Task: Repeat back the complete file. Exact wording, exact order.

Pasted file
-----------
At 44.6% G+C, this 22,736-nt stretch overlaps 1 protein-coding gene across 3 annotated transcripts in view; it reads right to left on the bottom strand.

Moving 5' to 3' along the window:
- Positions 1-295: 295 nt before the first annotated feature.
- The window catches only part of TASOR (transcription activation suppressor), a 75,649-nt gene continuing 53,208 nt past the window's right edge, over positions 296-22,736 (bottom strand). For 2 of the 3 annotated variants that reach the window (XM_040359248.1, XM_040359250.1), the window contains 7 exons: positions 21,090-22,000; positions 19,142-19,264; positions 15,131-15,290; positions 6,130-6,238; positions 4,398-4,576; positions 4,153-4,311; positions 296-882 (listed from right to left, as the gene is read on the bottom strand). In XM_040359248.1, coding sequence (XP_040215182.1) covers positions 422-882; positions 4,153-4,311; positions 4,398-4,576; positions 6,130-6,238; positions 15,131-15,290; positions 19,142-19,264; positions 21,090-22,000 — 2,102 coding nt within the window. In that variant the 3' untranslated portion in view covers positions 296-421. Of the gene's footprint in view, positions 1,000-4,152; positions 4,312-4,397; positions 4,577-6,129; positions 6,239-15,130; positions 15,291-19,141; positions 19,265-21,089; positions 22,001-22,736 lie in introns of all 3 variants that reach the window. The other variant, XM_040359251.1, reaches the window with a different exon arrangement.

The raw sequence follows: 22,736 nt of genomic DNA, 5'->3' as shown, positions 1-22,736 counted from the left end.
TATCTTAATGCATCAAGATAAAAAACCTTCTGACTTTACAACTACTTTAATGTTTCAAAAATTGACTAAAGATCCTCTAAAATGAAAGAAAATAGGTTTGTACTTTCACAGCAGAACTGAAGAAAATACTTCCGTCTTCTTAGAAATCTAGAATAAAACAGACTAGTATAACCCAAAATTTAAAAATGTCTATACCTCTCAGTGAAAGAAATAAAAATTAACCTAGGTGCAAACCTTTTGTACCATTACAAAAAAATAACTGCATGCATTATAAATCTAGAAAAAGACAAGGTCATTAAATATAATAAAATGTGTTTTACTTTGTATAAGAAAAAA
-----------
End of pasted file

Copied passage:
At 44.6% G+C, this 22,736-nt stretch overlaps 1 protein-coding gene across 3 annotated transcripts in view; it reads right to left on the bottom strand.

Moving 5' to 3' along the window:
- Positions 1-295: 295 nt before the first annotated feature.
- The window catches only part of TASOR (transcription activation suppressor), a 75,649-nt gene continuing 53,208 nt past the window's right edge, over positions 296-22,736 (bottom strand). For 2 of the 3 annotated variants that reach the window (XM_040359248.1, XM_040359250.1), the window contains 7 exons: positions 21,090-22,000; positions 19,142-19,264; positions 15,131-15,290; positions 6,130-6,238; positions 4,398-4,576; positions 4,153-4,311; positions 296-882 (listed from right to left, as the gene is read on the bottom strand). In XM_040359248.1, coding sequence (XP_040215182.1) covers positions 422-882; positions 4,153-4,311; positions 4,398-4,576; positions 6,130-6,238; positions 15,131-15,290; positions 19,142-19,264; positions 21,090-22,000 — 2,102 coding nt within the window. In that variant the 3' untranslated portion in view covers positions 296-421. Of the gene's footprint in view, positions 1,000-4,152; positions 4,312-4,397; positions 4,577-6,129; positions 6,239-15,130; positions 15,291-19,141; positions 19,265-21,089; positions 22,001-22,736 lie in introns of all 3 variants that reach the window. The other variant, XM_040359251.1, reaches the window with a different exon arrangement.

The raw sequence follows: 22,736 nt of genomic DNA, 5'->3' as shown, positions 1-22,736 counted from the left end.
TATCTTAATGCATCAAGATAAAAAACCTTCTGACTTTACAACTACTTTAATGTTTCAAAAATTGACTAAAGATCCTCTAAAATGAAAGAAAATAGGTTTGTACTTTCACAGCAGAACTGAAGAAAATACTTCCGTCTTCTTAGAAATCTAGAATAAAACAGACTAGTATAACCCAAAATTTAAAAATGTCTATACCTCTCAGTGAAAGAAATAAAAATTAACCTAGGTGCAAACCTTTTGTACCATTACAAAAAAATAACTGCATGCATTATAAATCTAGAAAAAGACAAGGTCATTAAATATAATAAAATGTGTTTTACTTTGTATAAGAAAAAA